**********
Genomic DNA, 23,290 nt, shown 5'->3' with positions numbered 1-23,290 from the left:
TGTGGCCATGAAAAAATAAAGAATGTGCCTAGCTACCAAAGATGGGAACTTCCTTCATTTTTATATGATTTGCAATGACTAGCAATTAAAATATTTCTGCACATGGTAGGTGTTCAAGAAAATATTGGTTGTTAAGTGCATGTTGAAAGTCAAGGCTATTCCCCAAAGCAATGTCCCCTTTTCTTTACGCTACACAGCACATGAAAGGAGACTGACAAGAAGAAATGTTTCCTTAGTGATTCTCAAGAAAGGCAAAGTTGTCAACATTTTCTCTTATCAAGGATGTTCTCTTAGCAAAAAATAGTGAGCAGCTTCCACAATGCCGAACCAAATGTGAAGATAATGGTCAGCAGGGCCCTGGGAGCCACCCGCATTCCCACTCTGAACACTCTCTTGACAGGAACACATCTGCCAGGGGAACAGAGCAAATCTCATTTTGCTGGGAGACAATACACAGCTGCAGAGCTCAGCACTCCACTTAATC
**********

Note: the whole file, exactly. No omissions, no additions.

Genomic DNA, 23,290 nt, shown 5'->3' with positions numbered 1-23,290 from the left:
TGTGGCCATGAAAAAATAAAGAATGTGCCTAGCTACCAAAGATGGGAACTTCCTTCATTTTTATATGATTTGCAATGACTAGCAATTAAAATATTTCTGCACATGGTAGGTGTTCAAGAAAATATTGGTTGTTAAGTGCATGTTGAAAGTCAAGGCTATTCCCCAAAGCAATGTCCCCTTTTCTTTACGCTACACAGCACATGAAAGGAGACTGACAAGAAGAAATGTTTCCTTAGTGATTCTCAAGAAAGGCAAAGTTGTCAACATTTTCTCTTATCAAGGATGTTCTCTTAGCAAAAAATAGTGAGCAGCTTCCACAATGCCGAACCAAATGTGAAGATAATGGTCAGCAGGGCCCTGGGAGCCACCCGCATTCCCACTCTGAACACTCTCTTGACAGGAACACATCTGCCAGGGGAACAGAGCAAATCTCATTTTGCTGGGAGACAATACACAGCTGCAGAGCTCAGCACTCCACTTAATC